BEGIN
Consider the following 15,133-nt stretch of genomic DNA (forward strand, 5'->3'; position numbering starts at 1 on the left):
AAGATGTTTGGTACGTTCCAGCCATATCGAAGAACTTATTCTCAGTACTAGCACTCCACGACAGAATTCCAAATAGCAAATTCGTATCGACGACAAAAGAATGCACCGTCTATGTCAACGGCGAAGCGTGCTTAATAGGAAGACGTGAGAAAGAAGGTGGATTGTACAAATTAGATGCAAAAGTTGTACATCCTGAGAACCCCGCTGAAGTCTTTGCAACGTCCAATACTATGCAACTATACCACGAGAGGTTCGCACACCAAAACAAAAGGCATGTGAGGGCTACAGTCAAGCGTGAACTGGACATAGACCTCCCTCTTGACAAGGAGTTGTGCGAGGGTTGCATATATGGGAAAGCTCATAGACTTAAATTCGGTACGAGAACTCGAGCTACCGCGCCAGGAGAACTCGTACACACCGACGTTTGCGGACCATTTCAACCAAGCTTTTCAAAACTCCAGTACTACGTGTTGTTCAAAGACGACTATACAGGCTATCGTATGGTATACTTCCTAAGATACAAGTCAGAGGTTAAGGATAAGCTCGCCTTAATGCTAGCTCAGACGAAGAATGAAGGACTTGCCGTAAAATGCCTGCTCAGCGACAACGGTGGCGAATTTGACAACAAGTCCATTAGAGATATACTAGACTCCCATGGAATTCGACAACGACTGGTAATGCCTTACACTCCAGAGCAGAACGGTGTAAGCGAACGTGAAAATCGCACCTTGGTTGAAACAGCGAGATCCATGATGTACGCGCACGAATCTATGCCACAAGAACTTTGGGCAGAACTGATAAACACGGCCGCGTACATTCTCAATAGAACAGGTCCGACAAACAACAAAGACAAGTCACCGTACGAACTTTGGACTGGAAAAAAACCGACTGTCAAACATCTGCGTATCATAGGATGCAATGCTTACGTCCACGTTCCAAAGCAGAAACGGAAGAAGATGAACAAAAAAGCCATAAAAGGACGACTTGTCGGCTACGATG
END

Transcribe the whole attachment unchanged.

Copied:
Consider the following 15,133-nt stretch of genomic DNA (forward strand, 5'->3'; position numbering starts at 1 on the left):
AAGATGTTTGGTACGTTCCAGCCATATCGAAGAACTTATTCTCAGTACTAGCACTCCACGACAGAATTCCAAATAGCAAATTCGTATCGACGACAAAAGAATGCACCGTCTATGTCAACGGCGAAGCGTGCTTAATAGGAAGACGTGAGAAAGAAGGTGGATTGTACAAATTAGATGCAAAAGTTGTACATCCTGAGAACCCCGCTGAAGTCTTTGCAACGTCCAATACTATGCAACTATACCACGAGAGGTTCGCACACCAAAACAAAAGGCATGTGAGGGCTACAGTCAAGCGTGAACTGGACATAGACCTCCCTCTTGACAAGGAGTTGTGCGAGGGTTGCATATATGGGAAAGCTCATAGACTTAAATTCGGTACGAGAACTCGAGCTACCGCGCCAGGAGAACTCGTACACACCGACGTTTGCGGACCATTTCAACCAAGCTTTTCAAAACTCCAGTACTACGTGTTGTTCAAAGACGACTATACAGGCTATCGTATGGTATACTTCCTAAGATACAAGTCAGAGGTTAAGGATAAGCTCGCCTTAATGCTAGCTCAGACGAAGAATGAAGGACTTGCCGTAAAATGCCTGCTCAGCGACAACGGTGGCGAATTTGACAACAAGTCCATTAGAGATATACTAGACTCCCATGGAATTCGACAACGACTGGTAATGCCTTACACTCCAGAGCAGAACGGTGTAAGCGAACGTGAAAATCGCACCTTGGTTGAAACAGCGAGATCCATGATGTACGCGCACGAATCTATGCCACAAGAACTTTGGGCAGAACTGATAAACACGGCCGCGTACATTCTCAATAGAACAGGTCCGACAAACAACAAAGACAAGTCACCGTACGAACTTTGGACTGGAAAAAAACCGACTGTCAAACATCTGCGTATCATAGGATGCAATGCTTACGTCCACGTTCCAAAGCAGAAACGGAAGAAGATGAACAAAAAAGCCATAAAAGGACGACTTGTCGGCTACGATG